We’re increasingly convinced that if you pick up most popular novels published between about 1945 and 1970 and start flipping the pages you’ll soon stumble upon an extended passage about beer and/or pubs.
Kenneth Cook’s 1961 novel Wake in Fright gets straight down to business: within the first 10 pages the protagonist, Grant, hits the hotel bar in the desolate outback settlement where he teaches.
“Schooner, Charlie,” he said to the hotel-keeper, who emerged from his dark back room wearing, for some reason, a waistcoat over his drenched shirt.
Charlie pulled the beer.
In the remote towns of the west there are few of the amenities of civilization; there is no sewerage, there are no hospitals, rarely a doctor; the food is dreary and flavourless from long carrying, the water is bad; electricity is for the few who can afford their own plant, roads are mostly non-existent; there are no theatres, no picture shows and few dance halls; and the people are saved from stark insanity by the one strong principle of progress that is ingrained for a thousand miles, east, north, south and west of the Dead Heart – the beer is always cold.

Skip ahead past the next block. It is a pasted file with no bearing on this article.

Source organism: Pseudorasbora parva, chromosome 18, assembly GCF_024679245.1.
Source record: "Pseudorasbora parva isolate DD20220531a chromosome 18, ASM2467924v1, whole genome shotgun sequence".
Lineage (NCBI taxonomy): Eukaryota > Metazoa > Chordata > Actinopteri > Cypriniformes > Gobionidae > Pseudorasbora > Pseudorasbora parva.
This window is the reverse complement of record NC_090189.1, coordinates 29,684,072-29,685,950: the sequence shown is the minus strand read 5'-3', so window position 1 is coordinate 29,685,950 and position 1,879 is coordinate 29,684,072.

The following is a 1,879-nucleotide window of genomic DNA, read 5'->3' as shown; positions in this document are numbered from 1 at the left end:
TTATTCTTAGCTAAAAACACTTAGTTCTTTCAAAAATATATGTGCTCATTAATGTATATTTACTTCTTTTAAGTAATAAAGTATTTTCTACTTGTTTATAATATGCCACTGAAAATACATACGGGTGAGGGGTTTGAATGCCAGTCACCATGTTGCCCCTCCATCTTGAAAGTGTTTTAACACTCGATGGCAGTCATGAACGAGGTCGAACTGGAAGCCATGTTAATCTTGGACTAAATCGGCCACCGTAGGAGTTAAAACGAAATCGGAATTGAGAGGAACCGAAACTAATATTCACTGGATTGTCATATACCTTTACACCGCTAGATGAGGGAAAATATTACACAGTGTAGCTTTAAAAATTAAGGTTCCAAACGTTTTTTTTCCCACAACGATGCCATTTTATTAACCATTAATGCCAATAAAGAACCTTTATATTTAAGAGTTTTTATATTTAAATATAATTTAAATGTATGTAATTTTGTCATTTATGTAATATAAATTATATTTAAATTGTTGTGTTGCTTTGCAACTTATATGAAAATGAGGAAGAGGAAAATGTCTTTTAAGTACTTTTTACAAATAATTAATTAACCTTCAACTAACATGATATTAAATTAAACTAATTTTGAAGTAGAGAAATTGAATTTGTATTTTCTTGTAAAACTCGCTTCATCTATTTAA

The teacher let his fingers curl around the beaded glass, quelling the little spurt of bitterness that rose when he saw the size of the head of froth on the beer, because, after all, it didn’t matter, and this poor devil of a hotel-keeper had to stay here and he was going east.
He drank quickly at first, swamping the dryness in his throat in a flood of beer; and then, when the glass was half empty, he drank slowly, letting the cold alcohol relax his body.
Wake in Fright has been adapted for the screen twice, mostly recently in 2017, and the most recent edition from Text Classics is a TV tie-in. Our edition is a Penguin paperback from 1967 and cost £2.50.